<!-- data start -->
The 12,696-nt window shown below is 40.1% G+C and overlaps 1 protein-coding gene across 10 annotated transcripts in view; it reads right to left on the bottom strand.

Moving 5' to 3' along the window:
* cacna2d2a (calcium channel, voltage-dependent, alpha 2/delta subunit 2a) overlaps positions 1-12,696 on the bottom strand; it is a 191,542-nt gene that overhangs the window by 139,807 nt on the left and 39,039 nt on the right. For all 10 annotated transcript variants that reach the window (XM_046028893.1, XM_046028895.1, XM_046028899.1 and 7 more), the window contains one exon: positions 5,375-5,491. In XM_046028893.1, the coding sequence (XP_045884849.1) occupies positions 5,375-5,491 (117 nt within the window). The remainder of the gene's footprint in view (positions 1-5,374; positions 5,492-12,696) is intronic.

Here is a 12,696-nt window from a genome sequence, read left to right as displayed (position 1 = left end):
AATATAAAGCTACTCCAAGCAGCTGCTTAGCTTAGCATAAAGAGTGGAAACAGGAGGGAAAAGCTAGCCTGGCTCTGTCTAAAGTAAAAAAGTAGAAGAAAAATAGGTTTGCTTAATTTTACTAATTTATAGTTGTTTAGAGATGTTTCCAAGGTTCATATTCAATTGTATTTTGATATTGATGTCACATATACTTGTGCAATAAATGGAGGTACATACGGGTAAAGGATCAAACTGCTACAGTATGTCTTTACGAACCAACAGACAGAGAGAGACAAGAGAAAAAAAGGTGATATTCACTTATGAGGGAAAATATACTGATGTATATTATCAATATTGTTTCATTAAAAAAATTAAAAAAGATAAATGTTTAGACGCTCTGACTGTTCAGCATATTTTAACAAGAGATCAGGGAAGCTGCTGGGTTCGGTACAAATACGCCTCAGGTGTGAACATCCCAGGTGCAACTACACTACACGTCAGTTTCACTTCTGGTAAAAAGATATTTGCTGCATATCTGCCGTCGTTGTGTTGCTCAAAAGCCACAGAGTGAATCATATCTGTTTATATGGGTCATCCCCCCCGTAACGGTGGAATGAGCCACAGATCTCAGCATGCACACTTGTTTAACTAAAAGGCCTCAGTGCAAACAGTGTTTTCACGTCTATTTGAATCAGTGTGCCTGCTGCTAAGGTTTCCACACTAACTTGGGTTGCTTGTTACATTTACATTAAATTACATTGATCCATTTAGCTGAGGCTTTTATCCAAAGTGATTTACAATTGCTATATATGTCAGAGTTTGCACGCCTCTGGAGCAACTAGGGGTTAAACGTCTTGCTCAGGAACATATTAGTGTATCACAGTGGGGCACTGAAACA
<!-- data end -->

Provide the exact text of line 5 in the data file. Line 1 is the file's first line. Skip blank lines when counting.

AATATAAAGCTACTCCAAGCAGCTGCTTAGCTTAGCATAAAGAGTGGAAACAGGAGGGAAAAGCTAGCCTGGCTCTGTCTAAAGTAAAAAAGTAGAAGAAAAATAGGTTTGCTTAATTTTACTAATTTATAGTTGTTTAGAGATGTTTCCAAGGTTCATATTCAATTGTATTTTGATATTGATGTCACATATACTTGTGCAATAAATGGAGGTACATACGGGTAAAGGATCAAACTGCTACAGTATGTCTTTACGAACCAACAGACAGAGAGAGACAAGAGAAAAAAAGGTGATATTCACTTATGAGGGAAAATATACTGATGTATATTATCAATATTGTTTCATTAAAAAAATTAAAAAAGATAAATGTTTAGACGCTCTGACTGTTCAGCATATTTTAACAAGAGATCAGGGAAGCTGCTGGGTTCGGTACAAATACGCCTCAGGTGTGAACATCCCAGGTGCAACTACACTACACGTCAGTTTCACTTCTGGTAAAAAGATATTTGCTGCATATCTGCCGTCGTTGTGTTGCTCAAAAGCCACAGAGTGAATCATATCTGTTTATATGGGTCATCCCCCCCGTAACGGTGGAATGAGCCACAGATCTCAGCATGCACACTTGTTTAACTAAAAGGCCTCAGTGCAAACAGTGTTTTCACGTCTATTTGAATCAGTGTGCCTGCTGCTAAGGTTTCCACACTAACTTGGGTTGCTTGTTACATTTACATTAAATTACATTGATCCATTTAGCTGAGGCTTTTATCCAAAGTGATTTACAATTGCTATATATGTCAGAGTTTGCACGCCTCTGGAGCAACTAGGGGTTAAACGTCTTGCTCAGGAACATATTAGTGTATCACAGTGGGGCACTGAAACA